One of the first things I wanted to do with my book, Soul in Seoul: African American Popular Music and K-pop, is to recognize K-pop’s history and development. Placing K-pop within a historical context is crucial to the way we ultimately understand it.
K-pop is often seen in present-day terms. It is described and treated as a short-term trend. Much of what many people know about K-pop comes through the media. Journalists tend to focus on the current developments and their coverage of K-pop is no exception. K-pop’s coverage includes metrics of popularity, such as views, streams, charts and awards. We need that coverage.
At the same time, Elijah Wald sees a difference between the way critics and historians approach popular music in his introduction to How the Beatles Destroyed Rock ‘n’ Roll: An Alternative History of American Popular Music (2011):
The critic’s job is to assign value and importance on an artistic level, which necessarily is a judgment about how the work stands up in the present. The historian’s is to sort out and explain what happened in the past, which means attempting to understand the tastes and environment of an earlier time. And the latter task also involves sorting out and understanding how earlier critics and historians were affected by their own times. (8).
My book, in part, tries to understand K-pop, beginning with what it actually is. As early as 2013, I explored how we could talk about K-pop in a way that recognized its highly visible pop groups (i.e. “idols”) but also included other types of groups that K-pop fans also liked, thereby avoiding the often-repeated myth that K-pop is a genre (“Let’s Call This Song Exactly What It Is: Defining K-pop” 2013).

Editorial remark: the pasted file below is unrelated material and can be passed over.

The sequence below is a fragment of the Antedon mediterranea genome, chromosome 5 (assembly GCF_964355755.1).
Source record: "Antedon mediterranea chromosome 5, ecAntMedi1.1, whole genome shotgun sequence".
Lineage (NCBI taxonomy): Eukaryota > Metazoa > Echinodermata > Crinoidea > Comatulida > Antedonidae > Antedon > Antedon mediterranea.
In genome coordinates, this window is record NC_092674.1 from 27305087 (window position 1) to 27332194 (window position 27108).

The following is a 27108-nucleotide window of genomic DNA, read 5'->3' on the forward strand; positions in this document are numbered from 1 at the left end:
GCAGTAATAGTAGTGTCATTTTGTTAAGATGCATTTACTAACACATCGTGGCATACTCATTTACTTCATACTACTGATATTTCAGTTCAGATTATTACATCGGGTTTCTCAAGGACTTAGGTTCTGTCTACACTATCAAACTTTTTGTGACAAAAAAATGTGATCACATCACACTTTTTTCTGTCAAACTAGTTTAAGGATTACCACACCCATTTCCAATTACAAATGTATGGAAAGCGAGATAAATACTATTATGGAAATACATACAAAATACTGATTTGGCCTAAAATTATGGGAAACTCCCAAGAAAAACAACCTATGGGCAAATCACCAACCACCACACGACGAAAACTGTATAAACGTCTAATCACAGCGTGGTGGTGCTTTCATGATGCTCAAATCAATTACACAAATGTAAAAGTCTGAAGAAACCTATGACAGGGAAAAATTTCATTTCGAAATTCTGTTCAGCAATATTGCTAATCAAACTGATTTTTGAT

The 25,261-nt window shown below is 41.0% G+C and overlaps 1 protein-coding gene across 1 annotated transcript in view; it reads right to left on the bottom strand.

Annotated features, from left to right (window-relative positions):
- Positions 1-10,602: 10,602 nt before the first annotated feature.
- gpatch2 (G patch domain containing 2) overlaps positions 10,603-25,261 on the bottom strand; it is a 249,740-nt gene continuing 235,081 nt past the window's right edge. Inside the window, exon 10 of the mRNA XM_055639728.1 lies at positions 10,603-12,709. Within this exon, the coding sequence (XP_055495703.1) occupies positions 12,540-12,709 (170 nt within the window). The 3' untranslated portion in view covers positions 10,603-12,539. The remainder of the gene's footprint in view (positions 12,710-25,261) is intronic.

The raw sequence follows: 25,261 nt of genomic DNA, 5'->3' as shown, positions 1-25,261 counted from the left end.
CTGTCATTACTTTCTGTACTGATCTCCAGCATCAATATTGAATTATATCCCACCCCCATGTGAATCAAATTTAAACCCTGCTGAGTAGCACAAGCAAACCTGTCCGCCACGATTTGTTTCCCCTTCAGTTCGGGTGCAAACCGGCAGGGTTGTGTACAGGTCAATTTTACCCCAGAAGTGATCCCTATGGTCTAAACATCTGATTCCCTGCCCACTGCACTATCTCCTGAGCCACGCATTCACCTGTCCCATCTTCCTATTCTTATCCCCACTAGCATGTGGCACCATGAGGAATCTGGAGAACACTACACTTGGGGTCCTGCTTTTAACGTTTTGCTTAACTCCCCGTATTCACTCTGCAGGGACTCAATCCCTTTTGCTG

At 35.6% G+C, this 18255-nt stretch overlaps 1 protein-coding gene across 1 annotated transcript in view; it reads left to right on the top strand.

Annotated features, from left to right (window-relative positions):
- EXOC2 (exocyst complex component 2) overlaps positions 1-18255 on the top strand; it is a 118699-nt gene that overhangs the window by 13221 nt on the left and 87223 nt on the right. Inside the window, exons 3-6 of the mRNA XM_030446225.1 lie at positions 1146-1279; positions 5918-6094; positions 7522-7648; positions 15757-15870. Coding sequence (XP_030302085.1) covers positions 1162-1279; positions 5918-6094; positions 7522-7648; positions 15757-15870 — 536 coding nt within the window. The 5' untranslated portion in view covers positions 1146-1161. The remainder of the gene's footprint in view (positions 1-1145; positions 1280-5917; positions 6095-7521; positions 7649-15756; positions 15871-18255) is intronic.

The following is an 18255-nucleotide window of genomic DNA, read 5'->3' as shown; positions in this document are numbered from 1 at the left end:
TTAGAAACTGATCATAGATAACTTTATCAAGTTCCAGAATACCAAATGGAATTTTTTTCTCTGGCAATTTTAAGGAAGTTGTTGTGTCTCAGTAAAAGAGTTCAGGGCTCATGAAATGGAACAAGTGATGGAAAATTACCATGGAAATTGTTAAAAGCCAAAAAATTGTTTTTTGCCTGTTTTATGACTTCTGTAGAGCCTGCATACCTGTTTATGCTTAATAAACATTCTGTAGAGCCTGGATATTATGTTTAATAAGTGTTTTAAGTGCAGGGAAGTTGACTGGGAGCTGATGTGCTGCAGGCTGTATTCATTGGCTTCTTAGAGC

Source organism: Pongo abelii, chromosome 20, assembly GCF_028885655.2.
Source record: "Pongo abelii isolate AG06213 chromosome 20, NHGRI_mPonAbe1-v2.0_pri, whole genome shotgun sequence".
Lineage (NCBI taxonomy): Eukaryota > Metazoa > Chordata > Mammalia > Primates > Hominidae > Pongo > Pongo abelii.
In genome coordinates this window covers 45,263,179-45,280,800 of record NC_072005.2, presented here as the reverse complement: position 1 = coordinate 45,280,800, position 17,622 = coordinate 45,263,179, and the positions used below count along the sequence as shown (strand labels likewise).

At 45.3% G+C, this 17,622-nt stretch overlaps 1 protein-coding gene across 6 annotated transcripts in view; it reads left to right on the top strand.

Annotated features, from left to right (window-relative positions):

Understanding K-pop also involves recognizing K-pop’s iterations and developments over time, which is much more like a historian than a critic. In addition to talking about the way black popular music informed K-pop, I felt that it was also important to talk about K-pop examples and explain why these examples were important within the larger historical narrative of K-pop. For example, each section of the book begins with a bit of contextualization, explaining where the groups under discussion fit in the general history of K-pop and how they relate to each other.
For example, g.o.d, a first-generation K-pop group, and 2PM, a second-generation K-pop group, were both labelmates at JYP Entertainment and their sound draws from black popular music. While the prevailing notion is that all “idol” groups sound the same, these groups couldn’t be more different in terms of genres of black popular music they draw from and the way they use their vocalists to produce very different music. Only by understanding them in relation to each other can see how they are related as well as their differences. Ultimately, I emulate Wald’s attempts “to write history, not criticism–that is, . . . [to] explore what links and divides them without worrying about whether they were marvelous or pernicious, geniuses or frauds, or whether I personally enjoy their work” (10). Like Wald, I’m more interested in connections among artists across time.
K-pop warrants a consideration of its history because it impacts the way we see it now.
Soul in Seoul: African American Popular Music and K-pop (2020, University of Mississippi Press) explores how K-pop draws on various genres of black popular music and how fans deem such practices as authentic. It is available at Amazon, Barnes and Noble, and University of Mississippi Press.
Wald, Elijah. How the Beatles Destroyed Rock ‘n’ Roll: An Alternative History of American Popular Music. Cary: Oxford University Press, 2011.
Writing About K-pop: History and Context by Crystal S. Anderson is licensed under a Creative Commons Attribution-NonCommercial 4.0 International License.